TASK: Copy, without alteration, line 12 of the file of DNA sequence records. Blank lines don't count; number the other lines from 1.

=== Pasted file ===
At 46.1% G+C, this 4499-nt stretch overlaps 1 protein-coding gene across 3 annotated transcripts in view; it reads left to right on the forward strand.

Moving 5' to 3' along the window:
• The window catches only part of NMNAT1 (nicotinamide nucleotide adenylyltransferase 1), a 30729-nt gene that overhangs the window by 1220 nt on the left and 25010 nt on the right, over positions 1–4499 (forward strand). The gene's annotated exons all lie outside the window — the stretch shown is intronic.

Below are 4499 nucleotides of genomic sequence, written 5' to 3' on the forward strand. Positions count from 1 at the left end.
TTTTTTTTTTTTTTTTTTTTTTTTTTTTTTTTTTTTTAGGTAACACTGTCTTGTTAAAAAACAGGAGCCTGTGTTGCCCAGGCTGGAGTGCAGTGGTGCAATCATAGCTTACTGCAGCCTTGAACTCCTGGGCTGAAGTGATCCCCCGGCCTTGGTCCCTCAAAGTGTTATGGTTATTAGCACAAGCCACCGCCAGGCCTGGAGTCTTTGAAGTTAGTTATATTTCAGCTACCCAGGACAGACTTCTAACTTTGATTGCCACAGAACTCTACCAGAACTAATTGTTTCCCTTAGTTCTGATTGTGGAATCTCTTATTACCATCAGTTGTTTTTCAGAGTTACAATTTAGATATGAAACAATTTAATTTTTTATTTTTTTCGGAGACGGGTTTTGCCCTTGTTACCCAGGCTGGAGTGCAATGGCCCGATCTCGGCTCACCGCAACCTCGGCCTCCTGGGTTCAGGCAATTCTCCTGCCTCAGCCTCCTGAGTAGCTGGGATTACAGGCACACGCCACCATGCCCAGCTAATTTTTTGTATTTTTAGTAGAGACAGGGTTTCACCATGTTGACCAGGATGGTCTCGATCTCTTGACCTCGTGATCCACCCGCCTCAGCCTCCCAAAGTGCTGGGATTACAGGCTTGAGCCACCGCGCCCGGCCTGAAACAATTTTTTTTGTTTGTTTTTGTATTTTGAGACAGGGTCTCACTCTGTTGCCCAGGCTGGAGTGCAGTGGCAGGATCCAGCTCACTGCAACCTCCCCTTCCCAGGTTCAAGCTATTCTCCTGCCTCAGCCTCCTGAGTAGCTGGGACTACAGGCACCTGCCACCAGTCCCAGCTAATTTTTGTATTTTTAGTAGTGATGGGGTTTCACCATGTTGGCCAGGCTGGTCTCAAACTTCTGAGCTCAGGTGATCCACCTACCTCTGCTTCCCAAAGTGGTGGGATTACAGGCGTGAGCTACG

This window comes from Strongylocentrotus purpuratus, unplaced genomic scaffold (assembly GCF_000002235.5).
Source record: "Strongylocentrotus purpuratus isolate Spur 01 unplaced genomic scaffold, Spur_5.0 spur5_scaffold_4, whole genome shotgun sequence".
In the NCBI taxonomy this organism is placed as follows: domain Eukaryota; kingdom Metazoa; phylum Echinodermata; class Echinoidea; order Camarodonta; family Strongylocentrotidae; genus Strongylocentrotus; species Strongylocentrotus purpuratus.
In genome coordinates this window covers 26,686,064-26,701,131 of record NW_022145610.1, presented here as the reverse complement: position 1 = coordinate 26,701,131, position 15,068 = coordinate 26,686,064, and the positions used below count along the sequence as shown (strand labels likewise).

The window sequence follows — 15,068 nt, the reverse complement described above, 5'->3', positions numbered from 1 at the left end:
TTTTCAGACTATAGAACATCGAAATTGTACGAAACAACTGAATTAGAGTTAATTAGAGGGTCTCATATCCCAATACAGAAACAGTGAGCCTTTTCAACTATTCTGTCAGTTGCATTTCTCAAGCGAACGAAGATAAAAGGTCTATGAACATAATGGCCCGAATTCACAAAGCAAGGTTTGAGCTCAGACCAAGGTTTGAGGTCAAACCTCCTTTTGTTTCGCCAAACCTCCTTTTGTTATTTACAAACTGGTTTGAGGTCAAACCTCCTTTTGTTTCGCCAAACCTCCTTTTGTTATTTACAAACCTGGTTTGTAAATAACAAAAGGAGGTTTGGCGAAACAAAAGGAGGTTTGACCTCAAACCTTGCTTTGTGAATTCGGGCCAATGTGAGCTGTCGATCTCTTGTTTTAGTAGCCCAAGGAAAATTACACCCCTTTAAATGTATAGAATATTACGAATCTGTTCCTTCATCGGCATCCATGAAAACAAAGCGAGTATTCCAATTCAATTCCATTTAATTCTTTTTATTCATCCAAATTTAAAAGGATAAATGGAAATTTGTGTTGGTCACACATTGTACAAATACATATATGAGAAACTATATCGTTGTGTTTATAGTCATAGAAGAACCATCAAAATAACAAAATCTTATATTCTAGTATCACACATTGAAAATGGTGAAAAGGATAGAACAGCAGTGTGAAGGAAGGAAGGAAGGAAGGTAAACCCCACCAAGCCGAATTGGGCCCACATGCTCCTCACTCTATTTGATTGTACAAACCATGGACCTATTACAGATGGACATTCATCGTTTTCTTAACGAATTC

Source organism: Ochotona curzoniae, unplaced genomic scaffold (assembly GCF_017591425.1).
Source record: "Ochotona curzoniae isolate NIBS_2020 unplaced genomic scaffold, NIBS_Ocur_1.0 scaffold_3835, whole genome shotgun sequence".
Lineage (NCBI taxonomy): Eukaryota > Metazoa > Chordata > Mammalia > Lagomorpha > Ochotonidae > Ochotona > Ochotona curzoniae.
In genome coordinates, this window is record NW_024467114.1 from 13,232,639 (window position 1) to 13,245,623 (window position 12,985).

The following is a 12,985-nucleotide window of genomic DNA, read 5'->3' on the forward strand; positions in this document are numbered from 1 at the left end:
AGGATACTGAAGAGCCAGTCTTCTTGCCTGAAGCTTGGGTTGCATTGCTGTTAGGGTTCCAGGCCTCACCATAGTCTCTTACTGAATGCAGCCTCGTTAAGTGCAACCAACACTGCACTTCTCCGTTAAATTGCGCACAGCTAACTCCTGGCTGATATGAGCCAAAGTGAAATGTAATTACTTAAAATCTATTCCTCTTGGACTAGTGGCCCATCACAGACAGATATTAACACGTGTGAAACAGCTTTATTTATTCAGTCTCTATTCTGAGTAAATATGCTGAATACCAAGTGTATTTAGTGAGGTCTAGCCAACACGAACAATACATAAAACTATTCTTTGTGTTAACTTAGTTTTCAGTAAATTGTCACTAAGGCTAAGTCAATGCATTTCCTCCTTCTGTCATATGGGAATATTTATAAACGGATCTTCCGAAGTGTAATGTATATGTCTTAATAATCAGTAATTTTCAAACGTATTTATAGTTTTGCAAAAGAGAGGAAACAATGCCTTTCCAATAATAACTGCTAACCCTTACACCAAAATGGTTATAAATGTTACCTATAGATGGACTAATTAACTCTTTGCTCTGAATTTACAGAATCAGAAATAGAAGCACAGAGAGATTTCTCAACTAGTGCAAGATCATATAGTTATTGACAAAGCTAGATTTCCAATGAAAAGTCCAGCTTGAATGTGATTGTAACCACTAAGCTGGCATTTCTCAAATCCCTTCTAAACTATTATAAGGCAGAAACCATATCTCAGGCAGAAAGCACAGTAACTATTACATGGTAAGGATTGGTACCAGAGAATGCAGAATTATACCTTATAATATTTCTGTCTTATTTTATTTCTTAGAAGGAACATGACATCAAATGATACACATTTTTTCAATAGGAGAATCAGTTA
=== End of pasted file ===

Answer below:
Source organism: Ochotona curzoniae, unplaced genomic scaffold (assembly GCF_017591425.1).